" Can one be froud of a child who bas n >
father ?" a? ked she, despairingly, for with ber
straightforward honeslness, sh? bad told ult!
Dinih her story before ber bahe was born.
'?'Deed they can. -'Pcsrs like, if 'twas
misshaped, or foolish, or auylhing like that
you' feel dunc minuted 'bout it ; but laws,
chile, you jes keep up heart. There's de
Lord a reddy fader (or all e.cse little lambs as
is left to His esra."
" 0, Dinah, if I only had not to go into
tbe cold world *agaiu.; if I could only just
look upon your honest face and my babe's
and none otb? r, I could-boar it."
Dinah tossed her head wi.'h. some muli
Jes go into tho world, boney, and Gght ic
for dis ere child's sako. You'll be harder den
you was, honey ; not so lo vi n', and trust in'
may bf, but ye ken battle all do better for
ycr bread and butter. If do world acorn ye,
honey, jcs pay it back. Ye've had a lesson
that wont make ye feel very friendly-to'ards
people ; but ye must be strong in do promises
of de Lord."
" But oh, think, Dinah," waa the disconso
late reply, " my little girl isa childof shame I"
A snort of defianco carno Irom the old wo
man, who seemed an animated statue of pol
" Sher I chile, dat ar' baby's no worse dan
scores dat are boru in de bans of wedlock.
You loved de villatr?, and m:tybe, fur ne time,
he loved you ; dat's onsixtaio, howebber. I
baint been scrubbin' nigh on to thirty yeat3
widout bavin' some sights showed me, and as
for dat, getting my old black knuckles
knocked agin the flints. But I allers sed,
' Las, Dinah, it wont last, at most, but a few
years, so jes you shet up you your grawlin',
and wid dis view 'fore her, Dinah shet np.
Now, Missy, dare's your trial put in your
arms, and you jcs keep it dare widout ouce
thinking tu put de responsibility upjn de
Lord, or anybody else, and by and by ye'll
find if grawin' less troublesome, and some
time it'll get down and ran away from your
You may bo sure that such reasoning in its
truthfulness full like oil upon slid, smarting
"If I had not to part with your honest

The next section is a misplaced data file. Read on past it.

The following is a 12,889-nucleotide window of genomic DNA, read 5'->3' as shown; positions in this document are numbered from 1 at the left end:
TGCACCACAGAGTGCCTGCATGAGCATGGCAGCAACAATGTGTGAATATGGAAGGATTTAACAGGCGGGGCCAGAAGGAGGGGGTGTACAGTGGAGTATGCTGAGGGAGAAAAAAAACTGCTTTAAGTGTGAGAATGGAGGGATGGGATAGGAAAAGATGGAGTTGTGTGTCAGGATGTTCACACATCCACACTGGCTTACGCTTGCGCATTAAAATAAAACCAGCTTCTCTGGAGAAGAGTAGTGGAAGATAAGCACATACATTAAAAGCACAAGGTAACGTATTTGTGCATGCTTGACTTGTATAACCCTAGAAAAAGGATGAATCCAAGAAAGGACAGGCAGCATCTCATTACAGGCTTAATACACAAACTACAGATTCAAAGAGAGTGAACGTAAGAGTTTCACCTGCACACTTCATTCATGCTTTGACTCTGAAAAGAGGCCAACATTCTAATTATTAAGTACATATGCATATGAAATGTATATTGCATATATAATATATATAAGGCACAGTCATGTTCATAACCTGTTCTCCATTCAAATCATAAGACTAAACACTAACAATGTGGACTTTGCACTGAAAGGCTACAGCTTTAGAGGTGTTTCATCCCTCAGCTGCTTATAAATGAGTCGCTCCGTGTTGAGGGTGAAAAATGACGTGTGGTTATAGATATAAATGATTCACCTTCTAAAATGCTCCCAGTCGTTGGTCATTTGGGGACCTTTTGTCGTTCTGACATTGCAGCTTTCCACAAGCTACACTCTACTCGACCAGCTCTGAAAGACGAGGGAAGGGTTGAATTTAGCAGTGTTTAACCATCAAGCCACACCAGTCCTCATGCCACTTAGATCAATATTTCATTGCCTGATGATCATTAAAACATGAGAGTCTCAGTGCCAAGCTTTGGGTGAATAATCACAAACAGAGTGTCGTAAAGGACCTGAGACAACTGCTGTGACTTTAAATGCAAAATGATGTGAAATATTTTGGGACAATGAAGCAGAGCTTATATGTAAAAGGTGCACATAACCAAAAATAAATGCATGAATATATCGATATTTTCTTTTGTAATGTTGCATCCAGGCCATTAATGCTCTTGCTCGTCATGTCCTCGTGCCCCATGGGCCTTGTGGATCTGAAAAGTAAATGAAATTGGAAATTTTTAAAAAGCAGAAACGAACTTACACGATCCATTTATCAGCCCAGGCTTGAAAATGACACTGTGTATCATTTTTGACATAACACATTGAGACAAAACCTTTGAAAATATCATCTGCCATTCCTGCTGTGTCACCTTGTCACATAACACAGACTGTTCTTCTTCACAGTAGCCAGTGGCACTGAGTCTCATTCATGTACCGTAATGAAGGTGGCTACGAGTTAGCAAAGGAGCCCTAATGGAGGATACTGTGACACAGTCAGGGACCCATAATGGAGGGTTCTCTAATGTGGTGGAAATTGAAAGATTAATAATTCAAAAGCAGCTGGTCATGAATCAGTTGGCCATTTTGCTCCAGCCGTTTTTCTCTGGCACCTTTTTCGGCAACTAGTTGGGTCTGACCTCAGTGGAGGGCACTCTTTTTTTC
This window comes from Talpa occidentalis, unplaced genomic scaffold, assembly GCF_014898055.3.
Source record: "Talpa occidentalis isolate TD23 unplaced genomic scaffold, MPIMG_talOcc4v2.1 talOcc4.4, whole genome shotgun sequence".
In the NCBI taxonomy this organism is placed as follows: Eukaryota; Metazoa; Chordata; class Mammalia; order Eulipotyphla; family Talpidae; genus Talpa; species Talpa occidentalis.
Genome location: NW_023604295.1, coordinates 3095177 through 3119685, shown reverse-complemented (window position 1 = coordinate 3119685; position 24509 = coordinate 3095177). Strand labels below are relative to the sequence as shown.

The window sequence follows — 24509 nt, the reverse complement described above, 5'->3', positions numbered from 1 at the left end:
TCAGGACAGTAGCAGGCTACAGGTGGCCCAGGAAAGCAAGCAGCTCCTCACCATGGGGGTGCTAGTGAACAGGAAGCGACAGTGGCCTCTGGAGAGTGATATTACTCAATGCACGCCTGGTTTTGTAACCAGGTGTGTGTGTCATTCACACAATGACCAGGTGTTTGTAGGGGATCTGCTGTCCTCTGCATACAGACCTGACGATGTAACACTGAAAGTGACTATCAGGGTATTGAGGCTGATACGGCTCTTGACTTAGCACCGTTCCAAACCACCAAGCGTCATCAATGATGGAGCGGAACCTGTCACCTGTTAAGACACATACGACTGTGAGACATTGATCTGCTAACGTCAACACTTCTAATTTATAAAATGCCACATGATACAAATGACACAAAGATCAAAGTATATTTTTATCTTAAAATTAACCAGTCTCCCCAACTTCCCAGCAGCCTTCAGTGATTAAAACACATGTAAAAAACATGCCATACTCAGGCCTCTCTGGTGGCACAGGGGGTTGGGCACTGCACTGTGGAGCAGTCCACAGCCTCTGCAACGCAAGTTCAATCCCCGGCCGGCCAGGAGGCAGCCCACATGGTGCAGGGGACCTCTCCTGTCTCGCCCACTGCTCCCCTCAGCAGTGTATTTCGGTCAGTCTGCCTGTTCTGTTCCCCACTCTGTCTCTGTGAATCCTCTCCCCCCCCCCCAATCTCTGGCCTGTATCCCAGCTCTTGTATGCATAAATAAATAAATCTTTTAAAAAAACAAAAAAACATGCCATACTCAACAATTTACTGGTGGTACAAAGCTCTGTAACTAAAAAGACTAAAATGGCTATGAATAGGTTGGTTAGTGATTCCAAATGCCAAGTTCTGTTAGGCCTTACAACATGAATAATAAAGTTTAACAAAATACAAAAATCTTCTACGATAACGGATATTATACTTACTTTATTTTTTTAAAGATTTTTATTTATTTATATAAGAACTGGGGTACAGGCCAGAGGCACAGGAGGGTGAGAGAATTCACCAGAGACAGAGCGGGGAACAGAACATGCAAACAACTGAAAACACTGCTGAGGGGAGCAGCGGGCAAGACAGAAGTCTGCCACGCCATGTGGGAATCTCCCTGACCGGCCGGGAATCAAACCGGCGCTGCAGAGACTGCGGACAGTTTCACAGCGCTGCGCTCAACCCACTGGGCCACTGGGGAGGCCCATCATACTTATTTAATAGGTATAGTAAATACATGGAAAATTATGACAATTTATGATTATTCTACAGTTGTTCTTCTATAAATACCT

face, Dinah, I should be almost cheerful,"
said the young creature, looking with admi
ration upon the shining face of her nurse.
Tho old woman was repulsive enough,-as
far as physical features were concerned, but
she had a heart, a kicd, charitable heart, and
Bernice loved her. There are moments in
this earthly life, of ours when the faithful
kindness of a dog is appreciated.
When her babe was seven weeks old Ber
nico had to part with the old negress, whoso
unpresuniing faith bad srrerglhcued her own
" You have done me much good Dinah ;
you have given me much strength, and if
anywhere in tho fut ure I have a home to offer
eou, I shall want you to come to me. Will
"Lar! how dc chile talks;" was the old
woman'? reply. "'Deed, honey, I'll jest
come if ebbcr ye dos send word for me."
" Can you road write or read ?"
Dinah shook her head.
" How, then, can I hope to find you again ?" >
Dinah ihcmght ? while.
" Dare's Mr. Slow dat preaches for do col
ored people at Milltown : be can read and
write, uud if ye'd 'member bis name, heV
' had me any time, allers 'siderin' I'se alive;
[ " Theo, Dinah," said Bernice, sbaktpg the
bony black hand, "some time, if we both
live, I will send for yea."
A tear glistened in the nursed eje as she
dissed the babe and bade the lonely mother
adieu. She could not retain the faithful crea
tare longer, for her hoarded money had wasted ]
rapidly, and there was no knowing when or
where she would find a home. Some two
weeks later, taking her babe in her arma,
she turned her back opon the noisy city for
ever, only longing to get withiu the quiet,
peaceful influences ol country life.
The summer time was favorable, and for
days she (raveled on, getting a meal now and
then at thc houses - by the way, paying a fair
price for food and lodging, inquiring as Fhe
got into the open country of everyone where
she tarried for food or rest, if thpy know of j
any one who would like to hire help. People
looked at her and her young babe, and shook
their wise heads. No one would wish a wo
man with so youug a child ; and, too, by the
sad, pallid face of the gill mother, it was on
ly too evident that something was wrong.
Oh, bard of heart ! Did she not carry a re
commenilatiou for herself in the true, brave
way that ?he bore his sin und babe upon her
woman's brean ? Bot the world never sees
aright ; never hears aright pnever feels aright.
TO BE CONCLUDED IN oun NEXT.
The following charming piece of word music
from McMillan'!) Magazine, ia attributed to Miss
When all tho world is young, lad,
And oil tbe trees are green,
And every goose a swan, lid,
And every lass a queen,
- Then fly for boot and horse, lid
_ And round tho world away ;
Young lov-: must have its course, lad,
And every dog his day.
When all the world is old, lad,
And a'l the trees are brown,
And all tho sport is stale, lad,
And all tho wheels run down,
Creep home and take your placo there,
The spent and maimed among
God grant you Sod a face there
You lortd vhen you wert young.
PRIMARY RESULTS OF NEGRO SUFFRAGE IN
WISCONSIN-.-The Fond du LHC (Wisconsin)'
Press, speal i ag of tho rece ut dec ?MU ti of the
Radical Judges in that State, declaring un
qualified negro suffrage legal, gives ,the Rd
lowing as the first fruits of that action :
"But this ntgro . auf frage bill which the
Judges of th . Supreme Court have forced
the people of this State to swallow, bas
pine d Wisconsin in tho van of tho Ne?
England States, and made her emphatically